Tuesday 27 September 2011

Cleckheaton Football Club - Part One

The club was formed at a meeting held at the Royal Hotel, in the town, on Tuesday 21st September 1875. It was reported in the Cleckheaton Advertiser on 23rd December 1875 that there was a 'satisfactory attendance of young men, that a resolution be adopted that the club be called Cleckheaton Football Club and that there was to be an entrance fee of one shilling per member.' A committee was formed at the meeting in order to secure a field, and Mr George Siddall was appointed secretary and treasurer. It was also agreed that rugby rules would be followed by the club.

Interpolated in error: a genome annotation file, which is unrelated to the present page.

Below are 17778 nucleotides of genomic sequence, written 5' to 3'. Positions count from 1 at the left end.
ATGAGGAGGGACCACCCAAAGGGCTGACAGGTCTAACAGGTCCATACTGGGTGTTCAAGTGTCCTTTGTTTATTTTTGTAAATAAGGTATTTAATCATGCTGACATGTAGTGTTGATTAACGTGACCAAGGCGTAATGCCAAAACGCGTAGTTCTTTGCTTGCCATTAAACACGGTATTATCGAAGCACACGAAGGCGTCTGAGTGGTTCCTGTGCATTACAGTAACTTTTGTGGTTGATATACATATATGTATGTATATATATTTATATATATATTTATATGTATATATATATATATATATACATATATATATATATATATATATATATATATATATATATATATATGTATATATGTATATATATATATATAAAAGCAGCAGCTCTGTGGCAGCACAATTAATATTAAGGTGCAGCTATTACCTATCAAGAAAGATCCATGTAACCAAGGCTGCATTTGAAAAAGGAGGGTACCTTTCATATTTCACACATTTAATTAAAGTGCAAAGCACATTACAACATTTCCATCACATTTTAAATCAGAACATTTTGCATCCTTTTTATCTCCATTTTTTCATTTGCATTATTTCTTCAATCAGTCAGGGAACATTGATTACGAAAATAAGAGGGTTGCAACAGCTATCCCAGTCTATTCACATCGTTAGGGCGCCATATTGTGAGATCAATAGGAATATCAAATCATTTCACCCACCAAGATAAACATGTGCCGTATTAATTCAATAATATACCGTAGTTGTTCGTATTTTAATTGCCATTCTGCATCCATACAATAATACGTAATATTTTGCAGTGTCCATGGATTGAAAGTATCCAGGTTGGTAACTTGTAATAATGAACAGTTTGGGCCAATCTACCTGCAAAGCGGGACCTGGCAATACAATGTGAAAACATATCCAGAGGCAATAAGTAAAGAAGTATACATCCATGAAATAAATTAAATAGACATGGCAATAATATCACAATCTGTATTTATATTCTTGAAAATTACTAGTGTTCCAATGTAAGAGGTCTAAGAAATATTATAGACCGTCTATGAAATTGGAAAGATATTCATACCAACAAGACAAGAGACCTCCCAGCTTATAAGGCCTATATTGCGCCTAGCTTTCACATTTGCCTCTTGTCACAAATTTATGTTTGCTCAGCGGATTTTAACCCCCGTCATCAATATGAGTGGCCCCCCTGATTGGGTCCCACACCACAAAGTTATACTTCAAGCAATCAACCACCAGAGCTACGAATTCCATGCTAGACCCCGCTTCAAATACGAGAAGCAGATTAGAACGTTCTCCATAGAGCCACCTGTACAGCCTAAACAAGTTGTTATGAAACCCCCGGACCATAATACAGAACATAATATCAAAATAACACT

Prior to the meeting at the Royal Hotel, a notice had appeared in the Cleckheaton notes in the Cleckheaton Advertiser on 10th December 1875. The notice posed the following question that was being asked by young men in the district: 'Cannot a football club be formed in Cleckheaton and other places?' The newspaper article used a quote from Shakespeare's A Comedy of Errors to support the argument of the young men. Apparently a speech by Dronios, one of the characters in the play, in which he complains to his mistress about his ill treatment at the hands of his master, mentions a football. Quite what relevance a quote from Shakespeare, who had obviously never heard of rugby, had on the debate regarding the formation of a Cleckheaton club is not clear. However, it is clear that the Cleckheaton Advertiser thought the quote was relevant and, as a new club was formed, they seemed to have been proved right.